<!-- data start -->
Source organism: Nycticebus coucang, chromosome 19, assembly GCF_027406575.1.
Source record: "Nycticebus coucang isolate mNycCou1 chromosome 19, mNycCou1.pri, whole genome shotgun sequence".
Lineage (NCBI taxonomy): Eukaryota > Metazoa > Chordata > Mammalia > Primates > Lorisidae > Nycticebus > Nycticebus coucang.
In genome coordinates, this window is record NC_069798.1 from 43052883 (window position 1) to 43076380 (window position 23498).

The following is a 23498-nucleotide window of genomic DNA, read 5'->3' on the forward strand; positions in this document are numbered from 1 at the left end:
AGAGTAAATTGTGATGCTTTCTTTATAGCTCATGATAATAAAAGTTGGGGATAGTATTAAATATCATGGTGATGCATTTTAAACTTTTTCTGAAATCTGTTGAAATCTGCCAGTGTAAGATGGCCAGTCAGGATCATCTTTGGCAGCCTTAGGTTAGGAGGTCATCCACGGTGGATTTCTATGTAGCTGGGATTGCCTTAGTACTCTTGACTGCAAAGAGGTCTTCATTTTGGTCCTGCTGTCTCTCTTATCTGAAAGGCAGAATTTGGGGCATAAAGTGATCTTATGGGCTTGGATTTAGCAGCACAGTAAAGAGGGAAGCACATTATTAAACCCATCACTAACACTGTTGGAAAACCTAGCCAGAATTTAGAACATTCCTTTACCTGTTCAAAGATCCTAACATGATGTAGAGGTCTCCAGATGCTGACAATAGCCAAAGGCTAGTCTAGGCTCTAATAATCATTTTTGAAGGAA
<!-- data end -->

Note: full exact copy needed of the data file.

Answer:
Source organism: Nycticebus coucang, chromosome 19, assembly GCF_027406575.1.
Source record: "Nycticebus coucang isolate mNycCou1 chromosome 19, mNycCou1.pri, whole genome shotgun sequence".
Lineage (NCBI taxonomy): Eukaryota > Metazoa > Chordata > Mammalia > Primates > Lorisidae > Nycticebus > Nycticebus coucang.
In genome coordinates, this window is record NC_069798.1 from 43052883 (window position 1) to 43076380 (window position 23498).

The following is a 23498-nucleotide window of genomic DNA, read 5'->3' on the forward strand; positions in this document are numbered from 1 at the left end:
AGAGTAAATTGTGATGCTTTCTTTATAGCTCATGATAATAAAAGTTGGGGATAGTATTAAATATCATGGTGATGCATTTTAAACTTTTTCTGAAATCTGTTGAAATCTGCCAGTGTAAGATGGCCAGTCAGGATCATCTTTGGCAGCCTTAGGTTAGGAGGTCATCCACGGTGGATTTCTATGTAGCTGGGATTGCCTTAGTACTCTTGACTGCAAAGAGGTCTTCATTTTGGTCCTGCTGTCTCTCTTATCTGAAAGGCAGAATTTGGGGCATAAAGTGATCTTATGGGCTTGGATTTAGCAGCACAGTAAAGAGGGAAGCACATTATTAAACCCATCACTAACACTGTTGGAAAACCTAGCCAGAATTTAGAACATTCCTTTACCTGTTCAAAGATCCTAACATGATGTAGAGGTCTCCAGATGCTGACAATAGCCAAAGGCTAGTCTAGGCTCTAATAATCATTTTTGAAGGAA